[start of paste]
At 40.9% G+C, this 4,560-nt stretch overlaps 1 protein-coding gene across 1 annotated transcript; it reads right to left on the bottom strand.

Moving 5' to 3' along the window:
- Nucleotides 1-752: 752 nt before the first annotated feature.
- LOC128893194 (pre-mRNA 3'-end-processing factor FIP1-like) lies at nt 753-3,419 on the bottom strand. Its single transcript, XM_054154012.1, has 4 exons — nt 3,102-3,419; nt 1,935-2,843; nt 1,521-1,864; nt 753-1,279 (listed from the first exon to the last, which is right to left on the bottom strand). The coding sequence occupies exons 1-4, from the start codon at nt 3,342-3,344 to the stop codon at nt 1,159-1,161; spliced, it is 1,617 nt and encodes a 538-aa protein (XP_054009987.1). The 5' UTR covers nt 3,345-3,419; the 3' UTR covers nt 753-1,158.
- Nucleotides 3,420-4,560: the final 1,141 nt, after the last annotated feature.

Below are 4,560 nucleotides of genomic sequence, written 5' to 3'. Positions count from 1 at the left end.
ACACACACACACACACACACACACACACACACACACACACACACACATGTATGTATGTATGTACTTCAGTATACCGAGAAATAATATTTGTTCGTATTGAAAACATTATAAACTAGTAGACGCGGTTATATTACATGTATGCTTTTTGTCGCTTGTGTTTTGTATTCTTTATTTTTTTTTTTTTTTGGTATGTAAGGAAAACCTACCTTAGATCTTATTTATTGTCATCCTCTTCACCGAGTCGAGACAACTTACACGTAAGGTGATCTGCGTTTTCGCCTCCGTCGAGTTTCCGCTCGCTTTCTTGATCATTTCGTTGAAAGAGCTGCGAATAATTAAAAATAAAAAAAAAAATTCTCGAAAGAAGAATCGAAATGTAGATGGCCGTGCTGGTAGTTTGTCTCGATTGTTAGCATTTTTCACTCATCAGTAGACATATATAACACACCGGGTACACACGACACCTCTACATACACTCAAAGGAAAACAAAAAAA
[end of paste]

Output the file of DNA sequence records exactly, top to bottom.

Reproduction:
At 40.9% G+C, this 4,560-nt stretch overlaps 1 protein-coding gene across 1 annotated transcript; it reads right to left on the bottom strand.

Moving 5' to 3' along the window:
- Nucleotides 1-752: 752 nt before the first annotated feature.
- LOC128893194 (pre-mRNA 3'-end-processing factor FIP1-like) lies at nt 753-3,419 on the bottom strand. Its single transcript, XM_054154012.1, has 4 exons — nt 3,102-3,419; nt 1,935-2,843; nt 1,521-1,864; nt 753-1,279 (listed from the first exon to the last, which is right to left on the bottom strand). The coding sequence occupies exons 1-4, from the start codon at nt 3,342-3,344 to the stop codon at nt 1,159-1,161; spliced, it is 1,617 nt and encodes a 538-aa protein (XP_054009987.1). The 5' UTR covers nt 3,345-3,419; the 3' UTR covers nt 753-1,158.
- Nucleotides 3,420-4,560: the final 1,141 nt, after the last annotated feature.

Below are 4,560 nucleotides of genomic sequence, written 5' to 3'. Positions count from 1 at the left end.
ACACACACACACACACACACACACACACACACACACACACACACACATGTATGTATGTATGTACTTCAGTATACCGAGAAATAATATTTGTTCGTATTGAAAACATTATAAACTAGTAGACGCGGTTATATTACATGTATGCTTTTTGTCGCTTGTGTTTTGTATTCTTTATTTTTTTTTTTTTTTGGTATGTAAGGAAAACCTACCTTAGATCTTATTTATTGTCATCCTCTTCACCGAGTCGAGACAACTTACACGTAAGGTGATCTGCGTTTTCGCCTCCGTCGAGTTTCCGCTCGCTTTCTTGATCATTTCGTTGAAAGAGCTGCGAATAATTAAAAATAAAAAAAAAAATTCTCGAAAGAAGAATCGAAATGTAGATGGCCGTGCTGGTAGTTTGTCTCGATTGTTAGCATTTTTCACTCATCAGTAGACATATATAACACACCGGGTACACACGACACCTCTACATACACTCAAAGGAAAACAAAAAAA